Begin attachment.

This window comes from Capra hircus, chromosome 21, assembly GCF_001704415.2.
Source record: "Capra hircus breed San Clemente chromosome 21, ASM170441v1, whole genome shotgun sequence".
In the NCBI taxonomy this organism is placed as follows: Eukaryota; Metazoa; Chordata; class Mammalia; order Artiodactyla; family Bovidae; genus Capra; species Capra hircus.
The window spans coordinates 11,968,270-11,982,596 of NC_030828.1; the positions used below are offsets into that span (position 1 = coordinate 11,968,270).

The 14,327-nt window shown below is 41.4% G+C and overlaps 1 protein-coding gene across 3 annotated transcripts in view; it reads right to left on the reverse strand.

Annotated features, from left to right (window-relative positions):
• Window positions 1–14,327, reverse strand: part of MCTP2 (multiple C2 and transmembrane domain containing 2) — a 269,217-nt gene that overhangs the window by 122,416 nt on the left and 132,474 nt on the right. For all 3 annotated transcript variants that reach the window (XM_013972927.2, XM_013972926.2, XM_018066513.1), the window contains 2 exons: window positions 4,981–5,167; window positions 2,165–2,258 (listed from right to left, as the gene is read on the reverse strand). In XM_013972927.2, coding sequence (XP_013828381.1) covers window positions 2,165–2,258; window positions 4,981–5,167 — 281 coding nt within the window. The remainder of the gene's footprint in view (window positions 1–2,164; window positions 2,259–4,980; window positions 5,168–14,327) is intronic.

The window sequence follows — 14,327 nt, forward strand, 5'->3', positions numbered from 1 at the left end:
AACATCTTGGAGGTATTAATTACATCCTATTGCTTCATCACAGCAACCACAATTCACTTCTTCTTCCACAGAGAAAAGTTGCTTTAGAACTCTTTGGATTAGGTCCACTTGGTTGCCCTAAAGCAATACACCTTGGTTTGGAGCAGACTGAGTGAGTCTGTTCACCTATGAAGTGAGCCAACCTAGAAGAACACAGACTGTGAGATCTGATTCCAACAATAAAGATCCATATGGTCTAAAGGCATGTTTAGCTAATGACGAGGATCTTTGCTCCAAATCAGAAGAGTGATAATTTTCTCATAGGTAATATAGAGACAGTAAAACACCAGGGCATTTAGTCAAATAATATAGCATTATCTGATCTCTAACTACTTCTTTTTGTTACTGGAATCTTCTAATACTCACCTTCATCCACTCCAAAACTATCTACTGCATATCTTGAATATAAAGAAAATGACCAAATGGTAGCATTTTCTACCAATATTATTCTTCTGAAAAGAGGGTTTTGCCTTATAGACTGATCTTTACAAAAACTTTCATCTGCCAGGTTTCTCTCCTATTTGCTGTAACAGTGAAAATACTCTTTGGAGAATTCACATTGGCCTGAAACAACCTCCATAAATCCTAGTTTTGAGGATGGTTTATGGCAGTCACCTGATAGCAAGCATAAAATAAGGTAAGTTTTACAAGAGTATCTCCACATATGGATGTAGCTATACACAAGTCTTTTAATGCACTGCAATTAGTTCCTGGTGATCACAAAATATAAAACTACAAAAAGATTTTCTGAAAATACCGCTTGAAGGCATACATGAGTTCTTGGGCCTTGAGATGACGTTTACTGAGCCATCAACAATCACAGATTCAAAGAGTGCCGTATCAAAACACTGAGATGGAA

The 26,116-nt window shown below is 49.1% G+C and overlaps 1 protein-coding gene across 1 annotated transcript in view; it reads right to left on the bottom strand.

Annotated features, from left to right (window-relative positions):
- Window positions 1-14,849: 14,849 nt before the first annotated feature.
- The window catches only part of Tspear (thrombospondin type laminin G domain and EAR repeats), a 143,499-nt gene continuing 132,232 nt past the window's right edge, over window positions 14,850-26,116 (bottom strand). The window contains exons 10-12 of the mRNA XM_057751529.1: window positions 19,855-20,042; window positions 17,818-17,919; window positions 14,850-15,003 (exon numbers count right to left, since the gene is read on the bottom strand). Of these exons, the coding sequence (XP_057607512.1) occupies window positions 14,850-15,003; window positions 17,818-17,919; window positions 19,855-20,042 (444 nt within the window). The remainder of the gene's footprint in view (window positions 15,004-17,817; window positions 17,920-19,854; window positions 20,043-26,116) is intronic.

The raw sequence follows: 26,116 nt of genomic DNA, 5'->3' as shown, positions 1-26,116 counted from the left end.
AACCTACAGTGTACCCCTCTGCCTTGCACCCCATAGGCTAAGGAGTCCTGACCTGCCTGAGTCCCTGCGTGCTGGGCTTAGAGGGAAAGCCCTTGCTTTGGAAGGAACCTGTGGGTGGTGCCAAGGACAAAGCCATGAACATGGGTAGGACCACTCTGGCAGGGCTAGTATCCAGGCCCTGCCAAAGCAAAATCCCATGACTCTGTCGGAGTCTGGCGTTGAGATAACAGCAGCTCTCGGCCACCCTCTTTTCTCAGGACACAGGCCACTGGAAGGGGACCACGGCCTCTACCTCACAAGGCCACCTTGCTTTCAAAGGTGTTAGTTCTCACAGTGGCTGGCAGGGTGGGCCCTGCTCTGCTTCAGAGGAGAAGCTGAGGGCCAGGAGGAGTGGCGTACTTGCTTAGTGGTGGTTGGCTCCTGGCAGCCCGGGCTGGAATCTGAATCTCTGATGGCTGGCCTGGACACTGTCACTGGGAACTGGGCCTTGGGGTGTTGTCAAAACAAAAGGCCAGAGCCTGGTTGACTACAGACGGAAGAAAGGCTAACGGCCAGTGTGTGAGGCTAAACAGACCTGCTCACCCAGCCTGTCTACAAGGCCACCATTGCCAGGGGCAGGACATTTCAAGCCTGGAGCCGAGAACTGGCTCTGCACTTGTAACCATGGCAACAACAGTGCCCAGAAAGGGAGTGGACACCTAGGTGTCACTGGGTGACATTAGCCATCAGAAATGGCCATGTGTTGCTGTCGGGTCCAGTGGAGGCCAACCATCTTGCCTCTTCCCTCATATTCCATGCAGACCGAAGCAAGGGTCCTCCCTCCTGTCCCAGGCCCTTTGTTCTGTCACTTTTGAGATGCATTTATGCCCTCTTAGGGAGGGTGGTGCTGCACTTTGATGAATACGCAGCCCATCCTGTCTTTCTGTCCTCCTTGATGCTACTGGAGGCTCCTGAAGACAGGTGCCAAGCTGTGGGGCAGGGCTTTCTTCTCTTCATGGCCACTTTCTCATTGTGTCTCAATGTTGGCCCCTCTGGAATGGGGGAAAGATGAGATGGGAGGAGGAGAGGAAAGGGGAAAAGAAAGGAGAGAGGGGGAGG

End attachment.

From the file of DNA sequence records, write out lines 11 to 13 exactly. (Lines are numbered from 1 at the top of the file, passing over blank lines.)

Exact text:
Annotated features, from left to right (window-relative positions):
- Window positions 1-14,849: 14,849 nt before the first annotated feature.
- The window catches only part of Tspear (thrombospondin type laminin G domain and EAR repeats), a 143,499-nt gene continuing 132,232 nt past the window's right edge, over window positions 14,850-26,116 (bottom strand). The window contains exons 10-12 of the mRNA XM_057751529.1: window positions 19,855-20,042; window positions 17,818-17,919; window positions 14,850-15,003 (exon numbers count right to left, since the gene is read on the bottom strand). Of these exons, the coding sequence (XP_057607512.1) occupies window positions 14,850-15,003; window positions 17,818-17,919; window positions 19,855-20,042 (444 nt within the window). The remainder of the gene's footprint in view (window positions 15,004-17,817; window positions 17,920-19,854; window positions 20,043-26,116) is intronic.